Even a ‘respectable’ label like EMI got in on the act, with this collection which features a reasonable amount of boogie-pop from the likes of Tavares, Sheila B Devotion and La Belle Epoch, some top notch tunes from Taste Of Honey and Sylvester, whilst also drifting into Marshall Hain’s “Dancing In The City”, Clout’s “Substitute”, some unexpected reggae from Matumbi and, somewhat desperately, T-Rex’s “I Love To Boogie”.

So, there you have it:  ‘Boogie’, in a nutshell.


K-Tel Soul Series

Goddamit, I’ve been after that Super Bad elpee for ages, for no other reason than I want to complete the set, reuniting the record with it’s younger brothers Souled Out (NE 508, 1975) and Soul Motion (NE 930, 1976).



War – Deliver The Word

If I could just return to the subject of, y’know, vinyl for a moment…


One of the great things about this random method of music procurment is the way that you can stumble across records that you never knew you needed, or perhaps never even knew existed, and fall instantly in love with them. As happened to me this weekend with War’s 1973 album “Deliver The Word”.

I try not to pay more than a quid for my records, but stumped-up the extra 50p for this as it’s in virtually mint condition and, on the strength of their later hits “Low Rider” and “Galaxy” alone, I had a really good feeling about it.


Sure enough, it’s a beauty: a sweet selection of funk and soul cuts with “Me And Baby Brother”, the phat Moog riffs on “In Your Eyes” and the extended hypno-groove of “Gypsy Man” being sky-highlights to these ears.


Andy Fairley – System Vertigo (ON-U LP61)

Lovely find for 50 new-pence this lunch time in Crewkerne.  Have piles of ONU stuff on the shelves here – dating right back to the first releases and spanning all the Tackhead, Dub Syndicate, Mark Stewart releases and associated Pay-It-All-Back compilation etc – late 80s I was seriously into that stuff …   so damn nice to find something I have not heard before from this period.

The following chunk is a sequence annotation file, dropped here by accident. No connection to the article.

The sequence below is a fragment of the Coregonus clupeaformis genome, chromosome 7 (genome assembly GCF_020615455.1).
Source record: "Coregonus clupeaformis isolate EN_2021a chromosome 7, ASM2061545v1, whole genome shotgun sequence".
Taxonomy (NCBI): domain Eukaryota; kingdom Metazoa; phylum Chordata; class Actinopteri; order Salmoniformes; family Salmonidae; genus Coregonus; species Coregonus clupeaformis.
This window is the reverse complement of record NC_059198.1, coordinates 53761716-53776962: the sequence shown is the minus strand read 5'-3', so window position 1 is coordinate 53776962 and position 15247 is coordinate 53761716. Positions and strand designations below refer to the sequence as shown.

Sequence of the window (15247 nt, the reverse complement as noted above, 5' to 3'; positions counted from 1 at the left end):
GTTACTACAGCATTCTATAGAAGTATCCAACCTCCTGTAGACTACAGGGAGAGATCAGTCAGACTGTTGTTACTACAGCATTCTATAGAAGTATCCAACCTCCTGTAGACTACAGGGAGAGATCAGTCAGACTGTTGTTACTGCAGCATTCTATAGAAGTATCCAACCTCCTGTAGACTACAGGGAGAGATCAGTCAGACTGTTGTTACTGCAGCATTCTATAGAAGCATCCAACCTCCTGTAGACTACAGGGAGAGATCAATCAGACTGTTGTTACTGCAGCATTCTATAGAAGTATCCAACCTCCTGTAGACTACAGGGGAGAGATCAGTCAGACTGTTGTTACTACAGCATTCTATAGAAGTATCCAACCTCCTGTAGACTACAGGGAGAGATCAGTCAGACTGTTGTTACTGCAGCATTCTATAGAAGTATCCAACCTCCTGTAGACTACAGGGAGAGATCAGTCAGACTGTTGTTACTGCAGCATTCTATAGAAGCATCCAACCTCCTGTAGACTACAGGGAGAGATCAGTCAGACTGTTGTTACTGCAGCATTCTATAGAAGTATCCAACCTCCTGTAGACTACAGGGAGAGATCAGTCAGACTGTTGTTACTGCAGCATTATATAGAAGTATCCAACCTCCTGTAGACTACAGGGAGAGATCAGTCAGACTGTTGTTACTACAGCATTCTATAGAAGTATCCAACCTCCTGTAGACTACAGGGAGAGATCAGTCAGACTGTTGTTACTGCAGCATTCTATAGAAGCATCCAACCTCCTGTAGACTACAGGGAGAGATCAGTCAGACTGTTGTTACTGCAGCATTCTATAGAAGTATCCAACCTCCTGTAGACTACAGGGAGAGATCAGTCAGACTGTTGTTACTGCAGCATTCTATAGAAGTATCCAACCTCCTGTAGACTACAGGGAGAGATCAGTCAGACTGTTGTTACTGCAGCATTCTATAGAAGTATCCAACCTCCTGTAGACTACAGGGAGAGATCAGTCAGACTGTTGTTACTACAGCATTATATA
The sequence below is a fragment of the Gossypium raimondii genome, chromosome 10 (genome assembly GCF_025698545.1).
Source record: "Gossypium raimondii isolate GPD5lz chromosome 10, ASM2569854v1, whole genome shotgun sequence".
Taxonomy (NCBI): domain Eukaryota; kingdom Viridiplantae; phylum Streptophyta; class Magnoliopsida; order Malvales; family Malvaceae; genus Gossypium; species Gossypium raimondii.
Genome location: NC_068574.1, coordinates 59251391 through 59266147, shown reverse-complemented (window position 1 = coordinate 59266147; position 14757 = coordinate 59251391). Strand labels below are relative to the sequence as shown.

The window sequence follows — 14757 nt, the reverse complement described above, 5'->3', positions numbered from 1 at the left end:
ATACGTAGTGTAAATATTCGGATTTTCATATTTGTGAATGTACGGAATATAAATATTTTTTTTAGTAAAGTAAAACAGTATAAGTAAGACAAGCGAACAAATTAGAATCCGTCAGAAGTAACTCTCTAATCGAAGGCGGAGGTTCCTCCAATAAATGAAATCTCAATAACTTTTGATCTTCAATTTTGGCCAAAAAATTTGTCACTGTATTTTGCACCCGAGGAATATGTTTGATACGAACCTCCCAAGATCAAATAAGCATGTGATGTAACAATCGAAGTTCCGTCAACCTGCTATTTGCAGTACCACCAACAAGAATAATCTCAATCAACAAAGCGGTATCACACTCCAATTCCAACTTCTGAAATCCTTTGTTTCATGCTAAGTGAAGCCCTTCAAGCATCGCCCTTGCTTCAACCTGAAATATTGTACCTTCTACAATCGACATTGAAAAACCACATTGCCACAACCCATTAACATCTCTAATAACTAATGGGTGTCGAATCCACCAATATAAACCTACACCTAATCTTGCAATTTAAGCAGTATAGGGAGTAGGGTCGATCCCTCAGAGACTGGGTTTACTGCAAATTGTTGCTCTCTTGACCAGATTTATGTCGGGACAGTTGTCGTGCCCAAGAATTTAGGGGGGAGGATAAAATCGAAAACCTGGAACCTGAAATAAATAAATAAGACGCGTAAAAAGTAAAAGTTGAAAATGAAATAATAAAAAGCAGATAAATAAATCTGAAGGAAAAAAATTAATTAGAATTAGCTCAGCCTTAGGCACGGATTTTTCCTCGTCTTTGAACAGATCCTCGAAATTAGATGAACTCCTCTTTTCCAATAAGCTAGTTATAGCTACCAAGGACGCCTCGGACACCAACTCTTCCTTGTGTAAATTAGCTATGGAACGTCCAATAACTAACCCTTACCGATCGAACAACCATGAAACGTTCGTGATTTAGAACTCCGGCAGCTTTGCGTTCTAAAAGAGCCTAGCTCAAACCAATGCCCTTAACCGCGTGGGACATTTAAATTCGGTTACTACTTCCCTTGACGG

The backing band is the normal suspects – basically Tackhead/DS with David Harrow on programming duties – and of course Sherwood on the desk.  What you get is a very funky/dubbed out racket – quite extreme in places and damn damn nice.  I am familiar with Fairley through the copious use of his sampled vocals on numerous other ONU releases – in particular all that late 80s Gary Clail stuff – and in fact sort of remember seeing him along with Mark Stewart live in Brighton sometime or other – man how memories fade !!

The house is currently under dub-attack – and very welcome it is too !!



Following on from this and this, my extraordinary run of good fortune with Average White Band albums reaches it’s zenith with this, allegedly their finest long-player…



I hadn’t even intended to go thrifting that day;  I simply needed a pound coin for a shopping trolley at Tesco’s, so slipped into a nearby charity shop for a quick look on the off-chance there might be something worth breaking a fiver for, and hey presto, there she was right at the back of the pile.

These are the moments that make life bearable.

12 inchers

More Disco Twelves




As you might’ve gathered I’ve had a bit of a run on 12 inch singles recently. Here’s another three from near the top of the pile, all from that beautiful period in time that I like to call ‘the late seventies’, for your visual arousal. And now, with half-term rapidly approaching, I will bid you adieu for a week or so…

12 inchers

Second Image – Better Take Time


Never heard of this bunch of under-achieving Brit-funkers, but I was attracted to this one by the Tron-like computer graphic sleeve, which seemed to suggest the contents might be a bit synthy-futuristic in a retro ’83 stylee. Unfortunately it’s a rather pedestrian slice of pop-soul, though the instrumental b-side is quite enjoyable in a sub-Shakatak jazz funk kinda way. Maybe if I’d taken a closer look at the group photo on the rear sleeve I might’ve been a bit more suspicious…

Incidentely, a quick bit of research reveals that one of these guys – Christopher Heaton, who I assume is the one on the far left – had previously been a member of synth-poppers Landscape, who I have a bit of a soft-spot for. Tragic, really…